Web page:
Expert reflects on the importance of masks and other COVID-19 updates

As my COVID-19 recovery continues, I have questions. So I called public health expert Frank James, MD, to help me.

James is active in teaching, research and medical practice. He is the health worker for San Juan County and the Nooksack Indian Nation in Washington State. He is a clinical assistant professor at the University of Washington School of Public Health and an assistant professor of global health at the National Yang-Ming University School of Medicine in Taipei, Taiwan.

Excerpts from our conversation follow.

JL: I was vaccinated and boosted but still got COVID-19. What happened? I feel like my vaccines let me down.

FJ: We must remember that the purpose of the vaccine is to prevent serious illness and death. The vaccine will not prevent the initial infection, but it will prevent it from getting worse. The vaccine prevents the virus from replicating in your body. If you are not hospitalized and you are not dead, it is a success. Vaccines help prevent serious infections and deaths that overwhelmed hospital systems early on.

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My rapid COVID-19 test is still positive after 12 days. Am I still contagious? The US Centers for Disease Control’s five-day quarantine rule doesn’t make sense to me.

The five-day rule was a business decision to get workers back to work. If workers are forced to stay out of the labor market for 10 days, this has a huge economic impact. In my jurisdiction, infected people test on day six with rapid tests and, if negative, return to work. If the test is positive on the sixth day, they remain absent until the tenth day.

It also depends on the test. The PCR test is much more sensitive, and after an infection you will be positive for three weeks to 90 days. The rapid antigen [home test] is correlated with infectiousness, so, yes, you can still be infectious if your rapid test is positive, but expect your PCR to stay positive. Masking will help prevent the spread [the virus].

the importance of masks |  Hemophilia News Today |  A photo shows Dr Frank James smiling, wearing glasses and green shorts.  A text caption next to it reads,

(Courtesy of Dr. Frank James, graphic by Jennifer Lynne)

Where do you think we are going?

It’s not going to go away. Our selfishness is our weakness. 80% of Africa did not receive a single dose [of COVID-19 vaccines].

My biggest fear is the virus chasing innovation. We must remember that our vaccines were developed against earlier variants. As new variants emerge, vaccines become less and less effective. As new variants develop and improve contagiousness, the virus bypasses the antibodies we have already developed.

The new BA.4 and BA.5 versions of omicron are a good example of this. They are an example of immune evasion; the vaccine won’t work as well, monoclonal treatments don’t work as well, and even a previous infection offers significantly less protection. They bypass our defenses. The new variants will replace the old variants in a few weeks.

Right now, the public doesn’t care, because for the most part infections aren’t life-threatening because omicron affects the upper respiratory tract and not your lungs. But the other half of that is even a mild COVID-19 infection that affects any tissue with an ACE receptor. This includes your pancreas. We see 38% increase in diabetes in the general population. The increase is very impactful for those who lose the critical function of their pancreas.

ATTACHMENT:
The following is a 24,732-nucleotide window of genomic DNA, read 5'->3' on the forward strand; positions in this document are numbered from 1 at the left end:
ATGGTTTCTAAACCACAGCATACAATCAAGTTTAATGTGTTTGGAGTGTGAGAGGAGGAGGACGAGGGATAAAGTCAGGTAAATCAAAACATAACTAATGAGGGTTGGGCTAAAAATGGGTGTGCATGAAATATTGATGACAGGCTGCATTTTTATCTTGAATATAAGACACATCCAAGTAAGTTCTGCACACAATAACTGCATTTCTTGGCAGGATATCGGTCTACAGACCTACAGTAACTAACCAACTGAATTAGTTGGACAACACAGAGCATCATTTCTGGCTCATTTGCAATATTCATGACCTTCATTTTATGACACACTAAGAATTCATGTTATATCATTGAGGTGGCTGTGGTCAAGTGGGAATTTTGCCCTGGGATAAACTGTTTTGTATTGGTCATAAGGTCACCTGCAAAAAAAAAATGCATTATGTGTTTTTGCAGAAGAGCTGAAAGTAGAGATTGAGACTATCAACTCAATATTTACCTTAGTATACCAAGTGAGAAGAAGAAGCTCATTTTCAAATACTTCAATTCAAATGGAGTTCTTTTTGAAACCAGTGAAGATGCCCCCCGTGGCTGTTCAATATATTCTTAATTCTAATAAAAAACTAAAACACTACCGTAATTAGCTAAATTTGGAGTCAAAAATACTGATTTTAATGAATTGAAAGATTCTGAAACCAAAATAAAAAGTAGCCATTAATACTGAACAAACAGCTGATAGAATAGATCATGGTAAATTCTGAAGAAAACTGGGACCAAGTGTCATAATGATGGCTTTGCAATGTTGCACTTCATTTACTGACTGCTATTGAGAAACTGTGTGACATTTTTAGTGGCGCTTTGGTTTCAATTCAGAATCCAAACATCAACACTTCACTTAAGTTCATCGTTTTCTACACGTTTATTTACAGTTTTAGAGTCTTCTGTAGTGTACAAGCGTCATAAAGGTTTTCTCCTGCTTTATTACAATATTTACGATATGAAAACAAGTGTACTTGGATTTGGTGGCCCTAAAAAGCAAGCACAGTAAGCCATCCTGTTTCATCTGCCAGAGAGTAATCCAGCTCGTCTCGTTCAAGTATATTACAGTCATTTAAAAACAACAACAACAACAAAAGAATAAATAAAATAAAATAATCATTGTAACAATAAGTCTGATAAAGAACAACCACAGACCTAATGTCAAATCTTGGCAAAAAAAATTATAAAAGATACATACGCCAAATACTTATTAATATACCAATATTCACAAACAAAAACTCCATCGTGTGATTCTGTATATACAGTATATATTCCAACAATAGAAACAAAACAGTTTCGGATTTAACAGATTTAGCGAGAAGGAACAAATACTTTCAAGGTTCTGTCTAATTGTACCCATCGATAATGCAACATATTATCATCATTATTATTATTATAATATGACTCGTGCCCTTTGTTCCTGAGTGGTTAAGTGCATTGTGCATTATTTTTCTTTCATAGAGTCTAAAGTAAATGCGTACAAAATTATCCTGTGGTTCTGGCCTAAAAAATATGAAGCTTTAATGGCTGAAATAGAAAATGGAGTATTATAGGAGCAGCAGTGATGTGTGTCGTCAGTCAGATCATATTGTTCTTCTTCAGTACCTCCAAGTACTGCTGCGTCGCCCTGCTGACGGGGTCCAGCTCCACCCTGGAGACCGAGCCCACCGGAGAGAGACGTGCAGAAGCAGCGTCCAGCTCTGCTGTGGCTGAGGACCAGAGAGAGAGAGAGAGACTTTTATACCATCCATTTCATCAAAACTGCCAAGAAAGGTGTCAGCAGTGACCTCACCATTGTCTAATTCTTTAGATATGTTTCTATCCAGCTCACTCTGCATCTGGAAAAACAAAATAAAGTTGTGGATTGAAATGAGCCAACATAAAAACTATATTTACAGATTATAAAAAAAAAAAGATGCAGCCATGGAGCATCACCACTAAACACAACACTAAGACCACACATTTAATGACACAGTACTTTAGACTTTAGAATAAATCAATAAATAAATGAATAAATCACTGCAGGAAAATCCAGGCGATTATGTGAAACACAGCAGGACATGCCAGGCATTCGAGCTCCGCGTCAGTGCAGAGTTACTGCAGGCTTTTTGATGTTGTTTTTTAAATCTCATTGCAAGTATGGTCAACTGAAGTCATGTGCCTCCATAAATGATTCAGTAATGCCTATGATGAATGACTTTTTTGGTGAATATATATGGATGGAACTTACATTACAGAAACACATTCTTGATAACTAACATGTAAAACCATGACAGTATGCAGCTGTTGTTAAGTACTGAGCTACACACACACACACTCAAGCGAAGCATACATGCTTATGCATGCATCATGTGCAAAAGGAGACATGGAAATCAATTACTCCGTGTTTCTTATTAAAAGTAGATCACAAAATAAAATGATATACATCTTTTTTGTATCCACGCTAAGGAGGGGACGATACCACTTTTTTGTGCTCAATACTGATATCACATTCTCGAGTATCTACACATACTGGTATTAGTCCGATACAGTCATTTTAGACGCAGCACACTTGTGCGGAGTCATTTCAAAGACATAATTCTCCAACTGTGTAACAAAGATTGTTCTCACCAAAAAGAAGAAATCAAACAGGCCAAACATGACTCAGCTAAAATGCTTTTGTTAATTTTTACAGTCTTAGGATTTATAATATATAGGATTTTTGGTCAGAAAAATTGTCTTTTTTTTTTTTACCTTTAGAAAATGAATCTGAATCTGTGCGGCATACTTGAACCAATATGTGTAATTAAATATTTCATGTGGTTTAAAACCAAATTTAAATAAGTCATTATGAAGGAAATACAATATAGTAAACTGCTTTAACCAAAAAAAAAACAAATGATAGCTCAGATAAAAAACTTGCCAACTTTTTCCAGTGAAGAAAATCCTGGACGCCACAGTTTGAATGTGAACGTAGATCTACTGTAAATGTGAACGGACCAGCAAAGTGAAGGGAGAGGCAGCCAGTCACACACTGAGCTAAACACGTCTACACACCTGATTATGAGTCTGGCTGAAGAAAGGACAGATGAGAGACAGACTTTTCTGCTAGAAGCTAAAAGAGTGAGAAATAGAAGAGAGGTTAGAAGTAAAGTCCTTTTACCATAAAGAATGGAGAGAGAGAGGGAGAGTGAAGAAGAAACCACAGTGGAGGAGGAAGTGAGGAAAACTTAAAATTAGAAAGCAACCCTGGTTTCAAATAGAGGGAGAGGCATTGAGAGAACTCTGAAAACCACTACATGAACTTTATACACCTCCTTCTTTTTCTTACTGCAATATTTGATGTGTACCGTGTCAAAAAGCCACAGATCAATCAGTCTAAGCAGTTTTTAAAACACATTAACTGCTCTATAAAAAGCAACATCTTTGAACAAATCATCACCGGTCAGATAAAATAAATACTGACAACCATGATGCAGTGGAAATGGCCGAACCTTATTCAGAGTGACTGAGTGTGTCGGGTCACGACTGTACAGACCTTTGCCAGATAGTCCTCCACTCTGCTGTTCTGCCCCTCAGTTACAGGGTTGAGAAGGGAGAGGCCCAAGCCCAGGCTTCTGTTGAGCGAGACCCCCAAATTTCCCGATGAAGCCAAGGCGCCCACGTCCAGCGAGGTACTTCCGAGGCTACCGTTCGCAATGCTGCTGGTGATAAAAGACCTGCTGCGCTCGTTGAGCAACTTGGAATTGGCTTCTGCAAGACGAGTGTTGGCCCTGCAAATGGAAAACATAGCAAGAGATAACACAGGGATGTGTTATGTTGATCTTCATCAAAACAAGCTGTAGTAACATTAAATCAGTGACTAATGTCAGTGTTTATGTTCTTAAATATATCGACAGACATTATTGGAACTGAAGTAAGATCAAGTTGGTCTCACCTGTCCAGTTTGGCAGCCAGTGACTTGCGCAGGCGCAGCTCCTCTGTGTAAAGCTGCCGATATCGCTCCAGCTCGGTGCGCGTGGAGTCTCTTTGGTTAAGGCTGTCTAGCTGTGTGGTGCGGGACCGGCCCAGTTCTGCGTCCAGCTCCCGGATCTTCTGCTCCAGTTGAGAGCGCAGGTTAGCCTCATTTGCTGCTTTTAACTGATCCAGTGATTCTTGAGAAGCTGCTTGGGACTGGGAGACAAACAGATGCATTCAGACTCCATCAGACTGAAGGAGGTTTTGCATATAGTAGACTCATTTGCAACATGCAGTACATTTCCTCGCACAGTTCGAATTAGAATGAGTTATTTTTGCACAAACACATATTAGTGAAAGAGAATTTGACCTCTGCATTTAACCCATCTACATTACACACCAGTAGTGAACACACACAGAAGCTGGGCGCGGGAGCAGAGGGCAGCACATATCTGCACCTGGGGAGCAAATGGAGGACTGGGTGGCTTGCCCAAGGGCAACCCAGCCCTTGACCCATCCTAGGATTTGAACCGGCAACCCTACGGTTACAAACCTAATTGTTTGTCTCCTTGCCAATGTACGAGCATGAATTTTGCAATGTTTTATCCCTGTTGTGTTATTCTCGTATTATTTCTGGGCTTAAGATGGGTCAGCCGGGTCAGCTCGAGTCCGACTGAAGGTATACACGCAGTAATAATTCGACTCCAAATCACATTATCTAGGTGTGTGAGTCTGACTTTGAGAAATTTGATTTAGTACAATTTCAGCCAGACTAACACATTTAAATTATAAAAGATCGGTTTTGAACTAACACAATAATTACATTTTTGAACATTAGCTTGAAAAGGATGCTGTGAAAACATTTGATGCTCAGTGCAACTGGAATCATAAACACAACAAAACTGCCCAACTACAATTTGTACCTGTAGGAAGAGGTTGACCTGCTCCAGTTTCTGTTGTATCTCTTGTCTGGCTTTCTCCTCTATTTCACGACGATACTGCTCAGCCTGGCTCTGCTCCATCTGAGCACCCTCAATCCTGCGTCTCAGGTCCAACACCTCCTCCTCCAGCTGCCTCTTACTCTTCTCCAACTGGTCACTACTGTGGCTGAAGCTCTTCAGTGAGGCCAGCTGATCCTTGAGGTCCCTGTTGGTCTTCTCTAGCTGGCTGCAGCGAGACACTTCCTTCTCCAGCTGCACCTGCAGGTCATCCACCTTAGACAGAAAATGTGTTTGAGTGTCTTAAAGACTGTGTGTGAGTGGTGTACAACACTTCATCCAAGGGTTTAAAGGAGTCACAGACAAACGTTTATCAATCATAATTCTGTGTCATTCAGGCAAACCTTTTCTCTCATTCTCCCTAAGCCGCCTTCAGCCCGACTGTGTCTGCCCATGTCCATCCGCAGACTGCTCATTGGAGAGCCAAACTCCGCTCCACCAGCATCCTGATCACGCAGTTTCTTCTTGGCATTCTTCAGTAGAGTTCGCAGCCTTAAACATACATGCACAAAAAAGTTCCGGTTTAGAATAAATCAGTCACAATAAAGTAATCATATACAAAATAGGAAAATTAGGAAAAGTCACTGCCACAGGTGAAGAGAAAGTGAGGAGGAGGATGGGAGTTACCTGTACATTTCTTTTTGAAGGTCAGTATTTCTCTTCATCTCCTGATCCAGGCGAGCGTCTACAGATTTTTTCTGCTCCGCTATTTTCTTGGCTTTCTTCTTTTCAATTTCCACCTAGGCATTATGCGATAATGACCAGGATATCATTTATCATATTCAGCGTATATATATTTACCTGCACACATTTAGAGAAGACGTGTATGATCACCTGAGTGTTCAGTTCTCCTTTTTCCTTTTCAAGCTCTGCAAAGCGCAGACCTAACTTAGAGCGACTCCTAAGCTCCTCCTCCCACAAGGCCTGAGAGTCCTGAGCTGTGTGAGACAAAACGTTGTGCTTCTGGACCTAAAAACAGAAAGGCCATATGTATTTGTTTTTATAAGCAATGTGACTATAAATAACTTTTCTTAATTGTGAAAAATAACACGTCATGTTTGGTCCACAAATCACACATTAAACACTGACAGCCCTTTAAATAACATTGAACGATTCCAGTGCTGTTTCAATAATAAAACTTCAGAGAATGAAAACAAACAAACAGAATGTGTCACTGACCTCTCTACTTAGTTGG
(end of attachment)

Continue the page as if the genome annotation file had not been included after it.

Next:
Mortality then increases due to diabetes or problems with the kidneys, brain, heart, pulmonary fibrosis or vascular system. Autopsies show that all tissues containing ACE receptors are infected and can be affected by infection, not just the lungs and upper respiratory tract.

A recent post study found that anyone infected with COVID-19 is at higher risk for heart problems – clots, inflammation and arrhythmias – long after the illness has passed. Many of the manifestations we describe are chronic conditions that will affect people throughout their lives and will require care for a long time. People, health systems and governments need to be prepared for this.

Remember that a virus survives by reproducing and evolving. It’s a bad idea to kill your host. We are only just beginning to understand the role of COVID-19 in long-term illness. We really have no idea. Long-term studies of COVID-19 are needed to understand morbidity. The next question is whether we can do something about it.

Are masks still necessary?

Yes. It is still very important not to get infected! You should always wear a mask – N95 or KN95 – indoors when around people you don’t live with. Masks keep viral load low to prevent infection, which prevents transmission. It’s a big problem.

To note: Hemophilia news today is strictly a disease news and information site. It does not provide medical advice, diagnosis or treatment. This content is not intended to replace professional medical advice, diagnosis or treatment. Always seek the advice of your physician or other qualified health care provider with any questions you may have regarding a medical condition. Never disregard professional medical advice or delay seeking it because of anything you read on this website. The opinions expressed in this column are not those of Hemophilia news today or its parent company, BioNews, and are intended to spark discussion on issues relating to haemophilia.

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